Outside the store we talked about the possibility of doing an interview for The Bob, and I asked him if I could help distribute "Commercial Zone" in Philadelphia. He said those things could be arranged, but he had other things relating to publishing and the music business that he thought the publisher of The Bob and I could help him out with. He was interested in our connections with regard to college radio, underground music magazines/fanzines, and independent record distribution. He felt there were things we knew about these subjects that could be useful with regard to distribution of his future recordings. He also talked about computer bulletin boards, and how computers were going to change the way information was disseminated. 1985 was still the infancy of personal computers, and the Internet was unheard of outside of academic circles. But there were crude "bulletin boards" available to PC-owners with modems. I didn't have a computer at that time, so I didn't completely comprehend Keith's vision, but it sounded exciting, so I said I'd do anything I could to help him out.
Keith gave me his address and phone number, and asked me to call him in a few days. I mailed him a bunch of issues of The Bob, and a few days later gave him a call (on January 28, 1985). He had a lot of interesting things to say about his vision for setting up a network of underground/indie music people to distribute information, including via computer. Again, I wasn't completely clear on the whole idea (Keith has always been ahead of the times), but I was very interested in doing anything I could to help him out and become part of this network. He asked me to call back in a few days to set a date to come up to New York to talk some more about his ideas, and maybe pick up a few boxes of "Commercial Zone" to distribute in Philadelphia. So I called back a few days later, and we talked some more about his plans. He said he would be going to California shortly, and he might be out there a few weeks or longer. He said he would call me when he got back, and we'd get together when he was back in New York. I think when he was out in California he decided to stay there permanently, as I didn't hear back from him after that last call. Maybe he decided The Bob and I didn't quite fit into his vision, or maybe he just found bigger and better things out in California.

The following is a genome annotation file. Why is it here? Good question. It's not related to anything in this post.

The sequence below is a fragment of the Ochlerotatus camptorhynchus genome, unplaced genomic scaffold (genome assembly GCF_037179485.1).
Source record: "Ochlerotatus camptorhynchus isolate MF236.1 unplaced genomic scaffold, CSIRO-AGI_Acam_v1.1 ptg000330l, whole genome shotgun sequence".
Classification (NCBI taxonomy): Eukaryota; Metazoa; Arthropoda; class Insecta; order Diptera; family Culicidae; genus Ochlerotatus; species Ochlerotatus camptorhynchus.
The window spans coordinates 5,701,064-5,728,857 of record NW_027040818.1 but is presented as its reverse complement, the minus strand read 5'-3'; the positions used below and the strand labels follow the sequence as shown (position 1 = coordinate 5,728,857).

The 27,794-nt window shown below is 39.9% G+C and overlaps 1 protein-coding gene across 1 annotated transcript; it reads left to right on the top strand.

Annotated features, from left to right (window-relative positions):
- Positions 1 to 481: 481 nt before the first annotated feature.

Picture Credits: (Top to Bottom)
(Thanks to Bruce Davis)
Gig ticket (rear) signed by JL